Everyone's favorite hawk-eyed Avenger, Jeremy Renner, has a fun and interesting sideline – buying, renovating and flipping houses, including a stunning mansion in Holmby Hills that he and his business partner, Kristoffer Winters, sold off in 2013.
Priced at just shy of $25 million, they described the home as a "Roaring 20s Art Deco-style home fit for a 21st century Howard Hughes" – and when you take a look inside, you'll agree. It certainly is a home we could comfortably become recluses in.
Source: Business Insider
Our favourite? Definitely the gents' walk-in closet with its own barber chair and station. Nothing quite encourages enjoying one's home more than being able to get your shave and haircut without leaving the house.
Recline in luxury and celebrate your privacy with luxurious club chairs, fit for a king and queen of cool.
Mickey Drexler: Tribeca
Ok, he's not exactly Hollywood, but the incredible Art Deco stylings of J Crew's CEO's New York home are too good to skip on a technicality.
Drexler went straight to the source for the full-scale rebuild and design of his home – French architect and designer Thierry Despont. Filled with French Art Deco inspiration, including the Maison de Verre in Paris, this five-bedroom former factory is an Art Deco paradise.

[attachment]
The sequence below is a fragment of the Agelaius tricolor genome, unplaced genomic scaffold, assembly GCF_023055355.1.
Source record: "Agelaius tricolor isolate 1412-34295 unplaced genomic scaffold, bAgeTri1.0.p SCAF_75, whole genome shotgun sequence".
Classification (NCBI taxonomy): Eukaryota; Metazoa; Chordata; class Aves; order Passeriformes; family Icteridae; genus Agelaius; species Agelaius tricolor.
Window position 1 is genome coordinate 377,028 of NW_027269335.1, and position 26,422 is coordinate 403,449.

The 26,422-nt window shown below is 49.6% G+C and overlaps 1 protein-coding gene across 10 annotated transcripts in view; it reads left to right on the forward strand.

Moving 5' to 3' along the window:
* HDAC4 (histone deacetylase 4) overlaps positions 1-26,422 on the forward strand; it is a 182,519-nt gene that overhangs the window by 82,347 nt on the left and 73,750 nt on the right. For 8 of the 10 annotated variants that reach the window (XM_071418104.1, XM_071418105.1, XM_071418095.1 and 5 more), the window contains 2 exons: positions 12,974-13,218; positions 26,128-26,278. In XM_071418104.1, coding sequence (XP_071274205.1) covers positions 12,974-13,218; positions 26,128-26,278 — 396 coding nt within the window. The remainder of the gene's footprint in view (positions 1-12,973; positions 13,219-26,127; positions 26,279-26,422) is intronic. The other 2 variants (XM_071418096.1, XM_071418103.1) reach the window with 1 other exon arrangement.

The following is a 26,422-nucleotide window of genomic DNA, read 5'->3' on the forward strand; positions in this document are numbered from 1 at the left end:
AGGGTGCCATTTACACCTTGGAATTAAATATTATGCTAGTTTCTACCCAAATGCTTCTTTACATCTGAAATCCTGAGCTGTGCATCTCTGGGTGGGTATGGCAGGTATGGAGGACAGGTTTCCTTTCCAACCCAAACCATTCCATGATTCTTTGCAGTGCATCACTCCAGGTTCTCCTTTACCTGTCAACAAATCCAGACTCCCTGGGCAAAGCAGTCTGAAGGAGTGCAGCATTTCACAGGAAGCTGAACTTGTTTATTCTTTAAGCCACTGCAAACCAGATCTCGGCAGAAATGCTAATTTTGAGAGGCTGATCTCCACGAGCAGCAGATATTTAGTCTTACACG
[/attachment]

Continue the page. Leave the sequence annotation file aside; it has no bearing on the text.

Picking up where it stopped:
Source: Elle Decor
Our favorite? This bedroom. It is flawless Art Deco, from the step-and-repeat wallpaper, to the trimmed pillow covers, to the poster flanked by the symmetrically asymmetrical picture frames containing Art Deco images... this room is a masterpiece and we could happily spend days on end here.
Just because sleep is a necessity doesn't mean it can't also be a luxury. Cradle yourself in style with an Art Deco bed.
Art Deco How-to: 3 Tips for Lighting Up Your Space 0
We've said it before, and we'll say it again – clever use of lighting is one of the easiest ways to get started on your Art Deco journey. With a little know-how, you can transform your room's lighting from purely functional to gorgeously glowing in a few simple steps.
Here are three ways to introduce Art Deco lighting to your space.
1. Table Lamps
The beauty of a good Art Deco table lamp is that it not only serves to brighten up a darker corner of a room, but, if you've chosen carefully, it can be a lavish work of art that looks just as stunning in the daytime when the lights are off.
Whether you choose a powerful and evocative piece like this image of Diana the Huntress and her dog, or go for a dramatic geometric piece like this matching pair, your table lamps will cause quite a stir and create a beautiful focal point for your Art Deco adventures.
Top Tip: Place your lighting artwork on the "pedestal" it deserves by pairing it with a unique accent table.